Apparent record turnout in Fairfax Co., and what voters forgot at the polls

FAIRFAX, Va. — The election isn’t over yet — even if it is clear who won the presidential race (and who left their ID at the polls).

Fairfax County was still counting the final votes and packing up voting machines on Monday. Electoral Board Secretary Kate Hanley said Fairfax County turnout appears to have set a record at 82.5 percent, even as statewide turnout appears to have been much lower.

“We’re finishing up,” Hanley said. “You’ve seen people taking equipment back to the warehouse, the Electoral Board itself is adjudicating provisionals, we’ve had people come in, bring their IDs, come in and tell us the circumstances by which they voted provisionally.”

Provisional ballots are cast when there is a question as to whether the voter is properly registered or otherwise eligible to vote.

“Most of them are pretty clear cut, they’re either on the voter rolls or they’re not, and of course we take great care with our provisionals because we want to be sure that everybody who has legitimately the right to have their vote counted gets their vote counted, so it takes some time and research,” Hanley said.

While some provisional voters may have forgotten to bring their ID to the polls, many other voters left their ID cards at the polls.

“If you can’t find your driver’s license, it’s been missing since Election Day and you voted, call us, because we’ve probably got it,” Hanley said. “We’re trying to notify those people.”

In Fairfax County, the number to call is 703-222-0776. Voters who may have left something at the polls in another jurisdiction should call election officials of that jurisdiction.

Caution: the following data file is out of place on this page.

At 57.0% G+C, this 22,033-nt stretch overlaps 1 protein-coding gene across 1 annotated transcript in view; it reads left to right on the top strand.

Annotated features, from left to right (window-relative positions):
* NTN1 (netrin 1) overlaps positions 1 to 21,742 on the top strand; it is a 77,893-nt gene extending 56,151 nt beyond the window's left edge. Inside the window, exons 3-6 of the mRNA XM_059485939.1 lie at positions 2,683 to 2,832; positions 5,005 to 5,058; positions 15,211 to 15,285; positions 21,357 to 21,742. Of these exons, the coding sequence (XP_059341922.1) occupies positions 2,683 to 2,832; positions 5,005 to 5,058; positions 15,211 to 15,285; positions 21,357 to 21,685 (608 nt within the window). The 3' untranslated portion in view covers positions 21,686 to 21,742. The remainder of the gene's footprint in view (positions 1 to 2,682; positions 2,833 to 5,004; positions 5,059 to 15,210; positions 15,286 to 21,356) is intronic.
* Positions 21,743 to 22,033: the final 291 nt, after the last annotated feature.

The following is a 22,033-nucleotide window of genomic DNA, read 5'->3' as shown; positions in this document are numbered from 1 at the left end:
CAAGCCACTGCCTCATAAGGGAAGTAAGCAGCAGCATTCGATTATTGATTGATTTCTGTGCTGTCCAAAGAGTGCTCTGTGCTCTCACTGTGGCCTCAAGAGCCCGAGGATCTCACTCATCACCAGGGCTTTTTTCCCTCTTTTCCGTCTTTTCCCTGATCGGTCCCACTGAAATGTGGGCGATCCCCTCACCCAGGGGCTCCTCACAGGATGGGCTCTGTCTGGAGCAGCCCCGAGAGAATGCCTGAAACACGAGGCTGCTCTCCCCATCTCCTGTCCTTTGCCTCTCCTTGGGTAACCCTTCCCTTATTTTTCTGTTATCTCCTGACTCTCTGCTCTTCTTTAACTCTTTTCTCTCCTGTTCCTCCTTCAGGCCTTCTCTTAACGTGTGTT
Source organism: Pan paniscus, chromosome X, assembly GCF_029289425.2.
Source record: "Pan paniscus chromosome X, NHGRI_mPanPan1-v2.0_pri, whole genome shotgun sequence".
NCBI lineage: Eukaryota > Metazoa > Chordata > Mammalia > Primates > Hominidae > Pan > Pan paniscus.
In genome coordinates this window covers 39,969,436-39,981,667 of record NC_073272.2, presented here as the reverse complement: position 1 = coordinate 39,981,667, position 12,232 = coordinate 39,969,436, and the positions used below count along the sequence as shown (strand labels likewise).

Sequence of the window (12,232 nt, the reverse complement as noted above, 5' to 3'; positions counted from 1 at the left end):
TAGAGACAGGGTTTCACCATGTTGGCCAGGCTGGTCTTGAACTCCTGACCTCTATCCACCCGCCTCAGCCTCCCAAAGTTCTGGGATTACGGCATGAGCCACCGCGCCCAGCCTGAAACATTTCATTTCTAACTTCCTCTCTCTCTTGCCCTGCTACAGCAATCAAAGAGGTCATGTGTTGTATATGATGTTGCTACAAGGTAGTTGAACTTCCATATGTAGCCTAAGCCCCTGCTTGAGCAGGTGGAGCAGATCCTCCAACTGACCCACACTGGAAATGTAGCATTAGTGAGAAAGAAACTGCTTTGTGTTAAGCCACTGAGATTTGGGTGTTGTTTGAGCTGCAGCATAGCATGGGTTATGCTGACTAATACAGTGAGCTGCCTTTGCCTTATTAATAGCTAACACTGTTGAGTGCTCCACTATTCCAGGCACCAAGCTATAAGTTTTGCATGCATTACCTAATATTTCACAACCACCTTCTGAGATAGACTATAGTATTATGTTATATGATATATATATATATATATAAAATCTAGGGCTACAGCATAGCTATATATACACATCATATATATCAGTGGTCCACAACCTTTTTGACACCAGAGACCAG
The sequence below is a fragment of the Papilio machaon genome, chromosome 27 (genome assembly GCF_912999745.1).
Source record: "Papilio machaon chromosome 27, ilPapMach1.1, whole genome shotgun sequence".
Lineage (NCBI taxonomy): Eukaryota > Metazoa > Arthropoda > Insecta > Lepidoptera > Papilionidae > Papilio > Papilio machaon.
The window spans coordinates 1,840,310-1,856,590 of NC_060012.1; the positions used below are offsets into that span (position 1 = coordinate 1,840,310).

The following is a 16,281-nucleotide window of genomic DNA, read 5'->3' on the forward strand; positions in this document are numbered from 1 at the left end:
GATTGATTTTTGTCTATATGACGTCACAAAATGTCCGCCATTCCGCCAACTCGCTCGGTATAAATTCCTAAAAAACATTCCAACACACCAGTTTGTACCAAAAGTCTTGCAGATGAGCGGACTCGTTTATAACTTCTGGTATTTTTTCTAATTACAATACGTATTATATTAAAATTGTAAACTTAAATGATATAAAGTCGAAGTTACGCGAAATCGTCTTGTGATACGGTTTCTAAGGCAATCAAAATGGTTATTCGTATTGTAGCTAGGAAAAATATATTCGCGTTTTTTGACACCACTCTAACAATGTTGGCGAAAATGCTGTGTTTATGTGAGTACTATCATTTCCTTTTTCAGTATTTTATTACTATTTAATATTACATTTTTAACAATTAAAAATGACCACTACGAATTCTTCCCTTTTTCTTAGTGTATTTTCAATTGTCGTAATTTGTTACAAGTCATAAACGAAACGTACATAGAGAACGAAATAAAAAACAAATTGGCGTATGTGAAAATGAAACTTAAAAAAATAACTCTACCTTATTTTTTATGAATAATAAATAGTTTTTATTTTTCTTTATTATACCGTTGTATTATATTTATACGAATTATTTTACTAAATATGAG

Other issues that led to some provisional ballots being cast included wrong names being checked off at times, and some continued issues with voter registration information not getting completely and quickly passed along from the Department of Motor Vehicles.

The three-member local electoral board expects to certify final tallies in all races to the state on Tuesday. The State Board of Elections expects to certify the official statewide results next week.

Electoral College votes are cast next month.

The grueling process of double-checking vote counts and finalizing rulings on provisional ballots meant that when polls closed Tuesday, “it was just beginning for a bunch of us,” Hanley said.

“Election Day for the most part was incredibly smooth,” she said.

Fairfax County had issues with some electronic poll books not being updated with the last week or so of voter registration information, but Hanley said at least one book at each precinct had complete information.

She credits the new electronic poll books for speeding up the check-in process, something a commission she chaired a few years ago cited as a key to limiting lines. A large portion of voters casting absentee ballots helped as well.

Unusually, there were few, if any, lines in Fairfax County when polls closed this year.

“There was an early-morning rush, people started lining up at 5:30 a.m., but our new poll pads enabled those lines to dissipate quickly, so by about 9 o’clock, we didn’t have very many lines,” Hanley said.

Other factors Hanley cited for a smooth Election Day included schools being closed, additional investments in polling equipment in the county and the 3,200 or so election officers who spent a long day at the polls.

“It’s not just us, there are a whole lot of people involved, and they were all terrific,” she said.

And the county is ready to do it again in next year’s governor’s race.


Federal News Network Logo
Log in to your WTOP account for notifications and alerts customized for you.

Sign up